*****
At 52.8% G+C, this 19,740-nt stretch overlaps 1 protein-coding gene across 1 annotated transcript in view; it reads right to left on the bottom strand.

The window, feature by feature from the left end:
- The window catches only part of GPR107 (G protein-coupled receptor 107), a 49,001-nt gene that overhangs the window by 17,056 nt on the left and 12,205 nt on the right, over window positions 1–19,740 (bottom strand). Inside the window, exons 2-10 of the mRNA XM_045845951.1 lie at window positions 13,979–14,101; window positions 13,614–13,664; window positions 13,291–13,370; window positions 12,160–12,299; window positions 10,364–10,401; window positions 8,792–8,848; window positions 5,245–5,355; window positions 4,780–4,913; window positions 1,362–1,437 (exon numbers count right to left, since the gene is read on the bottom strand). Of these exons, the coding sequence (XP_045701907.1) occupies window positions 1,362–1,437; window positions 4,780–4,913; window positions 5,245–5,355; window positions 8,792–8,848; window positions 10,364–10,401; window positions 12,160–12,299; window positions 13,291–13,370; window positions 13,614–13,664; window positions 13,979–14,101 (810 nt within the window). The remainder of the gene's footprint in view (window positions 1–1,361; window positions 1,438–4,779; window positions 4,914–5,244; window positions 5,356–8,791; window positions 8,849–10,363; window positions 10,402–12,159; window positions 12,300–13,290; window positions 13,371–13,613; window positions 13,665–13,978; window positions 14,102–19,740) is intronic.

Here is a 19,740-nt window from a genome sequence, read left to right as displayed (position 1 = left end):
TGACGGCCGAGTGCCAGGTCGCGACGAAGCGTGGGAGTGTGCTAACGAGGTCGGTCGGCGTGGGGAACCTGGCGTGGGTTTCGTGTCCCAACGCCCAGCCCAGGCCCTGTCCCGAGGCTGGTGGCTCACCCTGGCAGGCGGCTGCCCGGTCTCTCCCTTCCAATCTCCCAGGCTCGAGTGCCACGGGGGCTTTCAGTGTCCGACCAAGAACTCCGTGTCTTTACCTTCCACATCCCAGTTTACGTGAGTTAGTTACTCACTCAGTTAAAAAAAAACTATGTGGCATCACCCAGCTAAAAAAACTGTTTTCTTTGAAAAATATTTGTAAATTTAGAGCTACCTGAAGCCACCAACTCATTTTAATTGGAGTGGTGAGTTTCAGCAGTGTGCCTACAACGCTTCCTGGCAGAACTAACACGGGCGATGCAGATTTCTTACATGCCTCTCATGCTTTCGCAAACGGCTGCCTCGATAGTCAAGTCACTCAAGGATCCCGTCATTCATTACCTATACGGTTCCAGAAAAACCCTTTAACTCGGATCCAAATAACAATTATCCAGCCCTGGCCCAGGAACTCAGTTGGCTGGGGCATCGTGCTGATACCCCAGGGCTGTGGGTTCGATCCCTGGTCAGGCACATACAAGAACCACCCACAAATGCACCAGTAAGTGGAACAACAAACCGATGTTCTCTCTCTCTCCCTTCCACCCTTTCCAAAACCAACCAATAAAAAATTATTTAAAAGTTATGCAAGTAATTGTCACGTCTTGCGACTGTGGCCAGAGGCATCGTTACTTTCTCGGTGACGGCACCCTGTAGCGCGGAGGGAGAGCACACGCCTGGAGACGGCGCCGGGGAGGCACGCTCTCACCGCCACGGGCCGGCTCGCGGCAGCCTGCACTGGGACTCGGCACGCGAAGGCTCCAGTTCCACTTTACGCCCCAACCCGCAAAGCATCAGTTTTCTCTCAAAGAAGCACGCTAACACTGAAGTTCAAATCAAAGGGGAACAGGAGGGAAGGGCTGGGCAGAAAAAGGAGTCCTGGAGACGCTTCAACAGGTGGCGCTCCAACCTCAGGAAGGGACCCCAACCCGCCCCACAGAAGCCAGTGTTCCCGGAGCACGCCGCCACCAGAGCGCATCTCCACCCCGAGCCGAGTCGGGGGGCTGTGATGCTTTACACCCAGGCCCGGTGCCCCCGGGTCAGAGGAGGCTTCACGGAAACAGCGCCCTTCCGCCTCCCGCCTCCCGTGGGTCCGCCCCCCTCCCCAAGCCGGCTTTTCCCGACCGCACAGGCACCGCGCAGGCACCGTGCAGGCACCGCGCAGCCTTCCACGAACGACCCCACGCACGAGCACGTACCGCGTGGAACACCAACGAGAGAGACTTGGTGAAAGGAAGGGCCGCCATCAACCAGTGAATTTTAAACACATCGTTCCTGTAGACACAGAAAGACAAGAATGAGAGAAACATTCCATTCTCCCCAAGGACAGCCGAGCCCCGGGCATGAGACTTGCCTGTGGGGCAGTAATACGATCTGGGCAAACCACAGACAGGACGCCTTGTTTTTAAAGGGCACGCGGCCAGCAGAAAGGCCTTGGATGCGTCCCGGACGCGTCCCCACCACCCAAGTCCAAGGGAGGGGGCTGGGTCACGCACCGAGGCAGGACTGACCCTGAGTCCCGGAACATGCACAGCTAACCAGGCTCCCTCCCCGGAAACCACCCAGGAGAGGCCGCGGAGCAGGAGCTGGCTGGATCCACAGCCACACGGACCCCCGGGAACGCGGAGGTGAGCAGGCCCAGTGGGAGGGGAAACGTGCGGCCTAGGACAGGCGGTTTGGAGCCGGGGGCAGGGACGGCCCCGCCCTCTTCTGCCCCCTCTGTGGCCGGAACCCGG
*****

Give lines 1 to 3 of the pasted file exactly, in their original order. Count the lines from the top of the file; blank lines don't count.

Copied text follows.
At 52.8% G+C, this 19,740-nt stretch overlaps 1 protein-coding gene across 1 annotated transcript in view; it reads right to left on the bottom strand.

The window, feature by feature from the left end:
- The window catches only part of GPR107 (G protein-coupled receptor 107), a 49,001-nt gene that overhangs the window by 17,056 nt on the left and 12,205 nt on the right, over window positions 1–19,740 (bottom strand). Inside the window, exons 2-10 of the mRNA XM_045845951.1 lie at window positions 13,979–14,101; window positions 13,614–13,664; window positions 13,291–13,370; window positions 12,160–12,299; window positions 10,364–10,401; window positions 8,792–8,848; window positions 5,245–5,355; window positions 4,780–4,913; window positions 1,362–1,437 (exon numbers count right to left, since the gene is read on the bottom strand). Of these exons, the coding sequence (XP_045701907.1) occupies window positions 1,362–1,437; window positions 4,780–4,913; window positions 5,245–5,355; window positions 8,792–8,848; window positions 10,364–10,401; window positions 12,160–12,299; window positions 13,291–13,370; window positions 13,614–13,664; window positions 13,979–14,101 (810 nt within the window). The remainder of the gene's footprint in view (window positions 1–1,361; window positions 1,438–4,779; window positions 4,914–5,244; window positions 5,356–8,791; window positions 8,849–10,363; window positions 10,402–12,159; window positions 12,300–13,290; window positions 13,371–13,613; window positions 13,665–13,978; window positions 14,102–19,740) is intronic.